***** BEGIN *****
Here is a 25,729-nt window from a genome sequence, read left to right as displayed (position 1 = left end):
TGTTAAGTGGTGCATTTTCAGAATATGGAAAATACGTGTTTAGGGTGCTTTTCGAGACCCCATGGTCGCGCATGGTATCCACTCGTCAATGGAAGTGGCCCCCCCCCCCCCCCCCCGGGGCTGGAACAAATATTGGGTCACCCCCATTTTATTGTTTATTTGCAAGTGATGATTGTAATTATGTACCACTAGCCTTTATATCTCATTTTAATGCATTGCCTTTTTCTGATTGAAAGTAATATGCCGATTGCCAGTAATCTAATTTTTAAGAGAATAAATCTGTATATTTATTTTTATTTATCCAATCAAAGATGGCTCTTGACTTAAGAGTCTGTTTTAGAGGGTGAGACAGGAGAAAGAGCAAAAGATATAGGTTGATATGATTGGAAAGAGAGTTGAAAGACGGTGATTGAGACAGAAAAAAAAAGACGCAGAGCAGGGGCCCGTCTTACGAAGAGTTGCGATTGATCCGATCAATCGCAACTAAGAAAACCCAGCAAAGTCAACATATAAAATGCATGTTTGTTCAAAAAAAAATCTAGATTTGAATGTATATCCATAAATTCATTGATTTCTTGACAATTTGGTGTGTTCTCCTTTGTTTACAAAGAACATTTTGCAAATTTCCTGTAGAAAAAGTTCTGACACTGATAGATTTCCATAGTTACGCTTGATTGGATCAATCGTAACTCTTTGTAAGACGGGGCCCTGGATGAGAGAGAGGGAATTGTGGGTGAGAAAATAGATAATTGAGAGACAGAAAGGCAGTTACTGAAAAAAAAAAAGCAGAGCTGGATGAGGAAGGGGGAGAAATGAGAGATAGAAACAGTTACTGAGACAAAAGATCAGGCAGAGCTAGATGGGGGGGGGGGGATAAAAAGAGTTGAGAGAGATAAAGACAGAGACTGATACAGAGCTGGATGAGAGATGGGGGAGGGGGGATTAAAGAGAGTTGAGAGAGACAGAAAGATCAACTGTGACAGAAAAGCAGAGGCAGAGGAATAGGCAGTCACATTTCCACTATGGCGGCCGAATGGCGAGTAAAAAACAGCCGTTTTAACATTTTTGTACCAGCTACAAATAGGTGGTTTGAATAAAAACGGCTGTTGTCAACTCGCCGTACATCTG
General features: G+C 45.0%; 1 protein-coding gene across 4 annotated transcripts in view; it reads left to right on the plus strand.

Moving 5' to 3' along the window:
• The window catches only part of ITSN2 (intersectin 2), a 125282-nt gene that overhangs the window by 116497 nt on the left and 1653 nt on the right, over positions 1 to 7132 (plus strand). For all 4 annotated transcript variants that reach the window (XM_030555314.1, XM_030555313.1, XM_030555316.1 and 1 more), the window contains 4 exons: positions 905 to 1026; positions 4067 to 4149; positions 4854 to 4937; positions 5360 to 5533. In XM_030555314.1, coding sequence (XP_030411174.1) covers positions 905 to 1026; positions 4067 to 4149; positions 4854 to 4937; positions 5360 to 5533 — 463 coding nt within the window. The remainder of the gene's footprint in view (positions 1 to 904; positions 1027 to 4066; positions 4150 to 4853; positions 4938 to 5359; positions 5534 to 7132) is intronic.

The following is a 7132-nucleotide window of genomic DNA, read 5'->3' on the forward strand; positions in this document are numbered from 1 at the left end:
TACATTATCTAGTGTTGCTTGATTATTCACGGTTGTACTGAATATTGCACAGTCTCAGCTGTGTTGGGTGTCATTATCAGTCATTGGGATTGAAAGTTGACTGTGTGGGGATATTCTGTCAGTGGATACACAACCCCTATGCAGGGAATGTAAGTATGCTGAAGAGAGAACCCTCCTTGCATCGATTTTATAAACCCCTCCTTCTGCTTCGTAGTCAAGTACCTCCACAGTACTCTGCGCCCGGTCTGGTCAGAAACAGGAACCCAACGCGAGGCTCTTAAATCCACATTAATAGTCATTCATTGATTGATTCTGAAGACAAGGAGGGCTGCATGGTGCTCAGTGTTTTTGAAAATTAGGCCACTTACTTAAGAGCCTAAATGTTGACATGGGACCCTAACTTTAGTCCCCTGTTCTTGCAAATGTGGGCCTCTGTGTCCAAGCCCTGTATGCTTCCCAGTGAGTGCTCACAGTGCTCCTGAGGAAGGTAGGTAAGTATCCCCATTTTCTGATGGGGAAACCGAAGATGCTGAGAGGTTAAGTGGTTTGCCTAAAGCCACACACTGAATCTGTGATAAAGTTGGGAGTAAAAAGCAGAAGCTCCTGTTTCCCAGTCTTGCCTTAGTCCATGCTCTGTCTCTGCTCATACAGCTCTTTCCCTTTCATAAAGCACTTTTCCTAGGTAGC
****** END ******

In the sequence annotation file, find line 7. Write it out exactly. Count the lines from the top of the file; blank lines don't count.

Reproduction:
TACATTATCTAGTGTTGCTTGATTATTCACGGTTGTACTGAATATTGCACAGTCTCAGCTGTGTTGGGTGTCATTATCAGTCATTGGGATTGAAAGTTGACTGTGTGGGGATATTCTGTCAGTGGATACACAACCCCTATGCAGGGAATGTAAGTATGCTGAAGAGAGAACCCTCCTTGCATCGATTTTATAAACCCCTCCTTCTGCTTCGTAGTCAAGTACCTCCACAGTACTCTGCGCCCGGTCTGGTCAGAAACAGGAACCCAACGCGAGGCTCTTAAATCCACATTAATAGTCATTCATTGATTGATTCTGAAGACAAGGAGGGCTGCATGGTGCTCAGTGTTTTTGAAAATTAGGCCACTTACTTAAGAGCCTAAATGTTGACATGGGACCCTAACTTTAGTCCCCTGTTCTTGCAAATGTGGGCCTCTGTGTCCAAGCCCTGTATGCTTCCCAGTGAGTGCTCACAGTGCTCCTGAGGAAGGTAGGTAAGTATCCCCATTTTCTGATGGGGAAACCGAAGATGCTGAGAGGTTAAGTGGTTTGCCTAAAGCCACACACTGAATCTGTGATAAAGTTGGGAGTAAAAAGCAGAAGCTCCTGTTTCCCAGTCTTGCCTTAGTCCATGCTCTGTCTCTGCTCATACAGCTCTTTCCCTTTCATAAAGCACTTTTCCTAGGTAGC